That thought came as a surprising revelation, once I heard about ESPN’s latest plans to invade part of ABC’s Saturday lineup.
The two-hour window, called ESPN Sports Saturday, will be anchored by the cable sportchannel’s Hannah Storm – hopefully without the attire that got colleague Tony Kornheiser so worked up – airing from 4 to 6 p.m. starting April 3.
But even as I wondered about the impact of bringing a new ESPN recap show to the network (dubbed Winner’s Bracket, it features SportsNation host Michelle Beadle and ex-NFL star Marcellus Wiley in the block’s first hour), my mind wandered to the last time I really cared about an ABC sports broadcast in the middle of a Saturday afternoon.
The Wide World of Sports.
Back in the day, before SportsCenter and NCAA updates emailed directly to your iPhone, the Wide World of Sports was the place to go for a palette of sports programming so broad it sounds absurd in today’s hyper-focused media universe.
From rodeo and NASCAR to gymnastics and skiing, this show covered it all, airing as a regular series from 1961 to 1998. In fact, the Wide World of Sports opening featured footage of the worst ski jump wipeout I think I’ve ever seen, timed to coincide with the announcer dutifully intoning how the show would being you the “agony of defeat.”
So even though this ESPN move feels like it could devolve into another hyped-up cover for days old scores, reruns of ESPN documentaries and old interviews plucked from the cable channel, I found myself hoping for something more.
Certainly, the timing couldn’t be better. Sports programming is proving to be the brawny backbone of an increasingly unsteady network TV business, with NBC’s Sunday Night Football and Winter Olympics coverage providing a rare oasis of viewership for that network in a sea of fading Law & Order reruns and ill-considered programming choices.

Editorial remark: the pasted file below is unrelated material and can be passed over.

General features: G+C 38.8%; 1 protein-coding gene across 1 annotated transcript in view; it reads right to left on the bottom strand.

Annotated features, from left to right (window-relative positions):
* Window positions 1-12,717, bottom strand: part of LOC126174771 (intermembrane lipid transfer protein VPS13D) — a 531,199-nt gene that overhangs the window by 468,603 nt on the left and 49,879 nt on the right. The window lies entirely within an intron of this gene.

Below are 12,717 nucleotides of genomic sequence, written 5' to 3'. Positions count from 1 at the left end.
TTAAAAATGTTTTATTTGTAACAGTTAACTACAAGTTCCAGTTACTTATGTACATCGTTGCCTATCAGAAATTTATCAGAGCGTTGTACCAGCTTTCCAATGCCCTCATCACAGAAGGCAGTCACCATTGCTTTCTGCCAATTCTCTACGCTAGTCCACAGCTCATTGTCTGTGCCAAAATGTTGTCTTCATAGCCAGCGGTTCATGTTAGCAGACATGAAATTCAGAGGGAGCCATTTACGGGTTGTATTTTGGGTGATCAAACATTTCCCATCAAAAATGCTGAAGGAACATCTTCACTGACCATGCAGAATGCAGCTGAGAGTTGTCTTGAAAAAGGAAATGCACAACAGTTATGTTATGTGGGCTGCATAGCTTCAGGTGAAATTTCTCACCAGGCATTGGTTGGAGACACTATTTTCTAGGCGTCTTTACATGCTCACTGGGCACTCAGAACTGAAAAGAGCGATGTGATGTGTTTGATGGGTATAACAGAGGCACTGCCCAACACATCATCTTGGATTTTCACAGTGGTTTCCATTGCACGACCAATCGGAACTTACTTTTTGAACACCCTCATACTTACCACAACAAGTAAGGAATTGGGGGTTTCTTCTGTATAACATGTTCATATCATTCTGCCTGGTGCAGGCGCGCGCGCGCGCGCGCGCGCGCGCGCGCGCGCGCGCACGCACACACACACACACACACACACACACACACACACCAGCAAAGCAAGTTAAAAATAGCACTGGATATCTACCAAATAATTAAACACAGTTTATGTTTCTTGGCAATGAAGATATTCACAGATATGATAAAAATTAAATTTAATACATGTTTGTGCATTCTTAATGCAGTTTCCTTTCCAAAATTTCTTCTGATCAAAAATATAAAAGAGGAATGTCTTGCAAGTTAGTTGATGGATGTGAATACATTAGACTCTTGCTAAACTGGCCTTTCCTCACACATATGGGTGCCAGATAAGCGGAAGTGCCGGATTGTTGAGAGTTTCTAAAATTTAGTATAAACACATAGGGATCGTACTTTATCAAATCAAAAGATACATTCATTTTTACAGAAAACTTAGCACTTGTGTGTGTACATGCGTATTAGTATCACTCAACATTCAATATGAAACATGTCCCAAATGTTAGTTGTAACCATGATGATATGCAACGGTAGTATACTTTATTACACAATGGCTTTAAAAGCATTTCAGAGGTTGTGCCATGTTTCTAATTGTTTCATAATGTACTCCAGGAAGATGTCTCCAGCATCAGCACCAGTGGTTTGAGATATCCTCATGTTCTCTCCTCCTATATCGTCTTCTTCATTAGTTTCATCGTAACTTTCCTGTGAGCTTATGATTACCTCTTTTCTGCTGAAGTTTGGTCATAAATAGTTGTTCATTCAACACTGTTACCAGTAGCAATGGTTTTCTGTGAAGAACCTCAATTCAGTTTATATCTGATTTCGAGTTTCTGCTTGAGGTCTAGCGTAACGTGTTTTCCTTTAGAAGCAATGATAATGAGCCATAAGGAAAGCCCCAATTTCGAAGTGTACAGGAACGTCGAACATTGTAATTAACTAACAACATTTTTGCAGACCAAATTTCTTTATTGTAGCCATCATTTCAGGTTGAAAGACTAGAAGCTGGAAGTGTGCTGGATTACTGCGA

As the approaching NCAA tournament again induces mass sick leaves and diminished productivity across the nation, we are reminded of sports’ ability to draw us all around the tube at the same time in a way few other programs that don’t feature Barack Obama or Simon Cowell can manage.
It’s also no secret that network TV types have largely given up on Saturdays. Aside from ABC’s college football games and Fox’s combo of Cops and America’s Most Wanted, networks resort to reruns to fill their Saturday programming – assuming most available viewers are hardly the sort advertisers covet.
So why wouldn’t the TV network whose corporate cousin boasts the most powerful brand in sports media find new ways to leverage that material on broadcasting’s big stage?
Here’s what I hope doesn’t happen; after two weeks of promised new material – including a new episode of Rick Reilly’s Homecoming interviews and the debut of a 30 by 30 documentary, Guru of Go – the space can’t revert to retreads and recaps.
Instead, I’d love to see an amped-up sports presence bring a bit of rebound on Saturdays with viewers and programmers, providing a great way to leverage ESPN’s best work for an audience which hasn’t necessarily gorged itself on all the multiplatform offerings of the worldwide sports leader.
It’s an old TV critic’s hope — that the networks find a way to make Saturdays relevant for viewers again. And there’s no better vehicle than quality sports shows broadcast viewers might not get to see anywhere else.
Certainly beats sitting through another CSI rerun.
Eric Deggans is TV and Media Critic for the St. Petersburg Times and a 1990 graduate of the Indiana University School of Journalism. His work has also appeared in the Washington Post, Village Voice, VIBE magazine, Chicago Tribune, Detroit Free Press, Chicago Sun-Times and many other publications. He also writes a blog on media, The Feed, at www.blogs.tampabay.com/media.